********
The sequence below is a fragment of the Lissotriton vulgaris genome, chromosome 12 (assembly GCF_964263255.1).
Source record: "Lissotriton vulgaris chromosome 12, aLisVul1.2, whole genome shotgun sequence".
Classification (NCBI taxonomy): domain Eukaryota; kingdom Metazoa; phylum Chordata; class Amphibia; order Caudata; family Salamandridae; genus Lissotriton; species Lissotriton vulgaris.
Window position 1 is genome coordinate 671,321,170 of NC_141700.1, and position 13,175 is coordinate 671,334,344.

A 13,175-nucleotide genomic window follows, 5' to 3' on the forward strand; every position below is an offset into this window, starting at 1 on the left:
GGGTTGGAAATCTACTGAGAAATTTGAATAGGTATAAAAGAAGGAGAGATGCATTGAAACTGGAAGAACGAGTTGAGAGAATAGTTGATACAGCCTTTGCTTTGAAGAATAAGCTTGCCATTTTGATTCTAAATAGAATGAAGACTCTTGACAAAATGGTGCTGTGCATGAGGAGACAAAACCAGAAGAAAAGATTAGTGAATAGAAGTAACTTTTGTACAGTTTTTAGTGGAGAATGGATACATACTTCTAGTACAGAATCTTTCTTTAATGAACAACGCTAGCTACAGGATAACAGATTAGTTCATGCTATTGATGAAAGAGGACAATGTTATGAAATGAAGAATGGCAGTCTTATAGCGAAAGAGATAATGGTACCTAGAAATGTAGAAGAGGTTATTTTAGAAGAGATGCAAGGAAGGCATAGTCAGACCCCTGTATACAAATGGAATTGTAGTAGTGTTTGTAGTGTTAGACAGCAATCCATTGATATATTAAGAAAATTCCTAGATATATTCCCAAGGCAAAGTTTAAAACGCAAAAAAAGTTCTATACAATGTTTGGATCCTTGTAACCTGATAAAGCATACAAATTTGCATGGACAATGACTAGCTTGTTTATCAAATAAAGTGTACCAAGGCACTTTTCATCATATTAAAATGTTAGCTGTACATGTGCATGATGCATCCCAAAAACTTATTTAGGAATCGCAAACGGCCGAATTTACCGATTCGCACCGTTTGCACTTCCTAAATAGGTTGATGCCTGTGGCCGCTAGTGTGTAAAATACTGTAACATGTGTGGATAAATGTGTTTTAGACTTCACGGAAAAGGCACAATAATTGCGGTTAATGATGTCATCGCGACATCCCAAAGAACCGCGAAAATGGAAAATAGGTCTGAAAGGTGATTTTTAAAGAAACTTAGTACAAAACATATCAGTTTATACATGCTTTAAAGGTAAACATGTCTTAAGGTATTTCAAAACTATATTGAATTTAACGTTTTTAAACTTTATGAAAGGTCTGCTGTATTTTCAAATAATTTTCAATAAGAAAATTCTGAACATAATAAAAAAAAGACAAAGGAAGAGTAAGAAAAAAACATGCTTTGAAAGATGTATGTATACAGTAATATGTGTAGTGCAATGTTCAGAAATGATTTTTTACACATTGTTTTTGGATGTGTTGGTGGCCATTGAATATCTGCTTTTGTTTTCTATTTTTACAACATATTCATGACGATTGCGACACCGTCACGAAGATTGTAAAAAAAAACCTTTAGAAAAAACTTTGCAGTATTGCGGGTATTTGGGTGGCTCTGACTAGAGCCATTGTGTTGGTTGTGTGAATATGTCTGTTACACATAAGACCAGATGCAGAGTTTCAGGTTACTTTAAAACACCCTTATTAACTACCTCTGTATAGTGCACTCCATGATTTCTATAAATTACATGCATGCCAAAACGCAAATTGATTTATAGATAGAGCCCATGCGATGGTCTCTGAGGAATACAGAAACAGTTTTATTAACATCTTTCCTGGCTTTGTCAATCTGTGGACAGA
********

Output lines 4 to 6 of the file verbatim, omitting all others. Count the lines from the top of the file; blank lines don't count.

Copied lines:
Window position 1 is genome coordinate 671,321,170 of NC_141700.1, and position 13,175 is coordinate 671,334,344.

A 13,175-nucleotide genomic window follows, 5' to 3' on the forward strand; every position below is an offset into this window, starting at 1 on the left:
GGGTTGGAAATCTACTGAGAAATTTGAATAGGTATAAAAGAAGGAGAGATGCATTGAAACTGGAAGAACGAGTTGAGAGAATAGTTGATACAGCCTTTGCTTTGAAGAATAAGCTTGCCATTTTGATTCTAAATAGAATGAAGACTCTTGACAAAATGGTGCTGTGCATGAGGAGACAAAACCAGAAGAAAAGATTAGTGAATAGAAGTAACTTTTGTACAGTTTTTAGTGGAGAATGGATACATACTTCTAGTACAGAATCTTTCTTTAATGAACAACGCTAGCTACAGGATAACAGATTAGTTCATGCTATTGATGAAAGAGGACAATGTTATGAAATGAAGAATGGCAGTCTTATAGCGAAAGAGATAATGGTACCTAGAAATGTAGAAGAGGTTATTTTAGAAGAGATGCAAGGAAGGCATAGTCAGACCCCTGTATACAAATGGAATTGTAGTAGTGTTTGTAGTGTTAGACAGCAATCCATTGATATATTAAGAAAATTCCTAGATATATTCCCAAGGCAAAGTTTAAAACGCAAAAAAAGTTCTATACAATGTTTGGATCCTTGTAACCTGATAAAGCATACAAATTTGCATGGACAATGACTAGCTTGTTTATCAAATAAAGTGTACCAAGGCACTTTTCATCATATTAAAATGTTAGCTGTACATGTGCATGATGCATCCCAAAAACTTATTTAGGAATCGCAAACGGCCGAATTTACCGATTCGCACCGTTTGCACTTCCTAAATAGGTTGATGCCTGTGGCCGCTAGTGTGTAAAATACTGTAACATGTGTGGATAAATGTGTTTTAGACTTCACGGAAAAGGCACAATAATTGCGGTTAATGATGTCATCGCGACATCCCAAAGAACCGCGAAAATGGAAAATAGGTCTGAAAGGTGATTTTTAAAGAAACTTAGTACAAAACATATCAGTTTATACATGCTTTAAAGGTAAACATGTCTTAAGGTATTTCAAAACTATATTGAATTTAACGTTTTTAAACTTTATGAAAGGTCTGCTGTATTTTCAAATAATTTTCAATAAGAAAATTCTGAACATAATAAAAAAAAGACAAAGGAAGAGTAAGAAAAAAACATGCTTTGAAAGATGTATGTATACAGTAATATGTGTAGTGCAATGTTCAGAAATGATTTTTTACACATTGTTTTTGGATGTGTTGGTGGCCATTGAATATCTGCTTTTGTTTTCTATTTTTACAACATATTCATGACGATTGCGACACCGTCACGAAGATTGTAAAAAAAAACCTTTAGAAAAAACTTTGCAGTATTGCGGGTATTTGGGTGGCTCTGACTAGAGCCATTGTGTTGGTTGTGTGAATATGTCTGTTACACATAAGACCAGATGCAGAGTTTCAGGTTACTTTAAAACACCCTTATTAACTACCTCTGTATAGTGCACTCCATGATTTCTATAAATTACATGCATGCCAAAACGCAAATTGATTTATAGATAGAGCCCATGCGATGGTCTCTGAGGAATACAGAAACAGTTTTATTAACATCTTTCCTGGCTTTGTCAATCTGTGGACAGA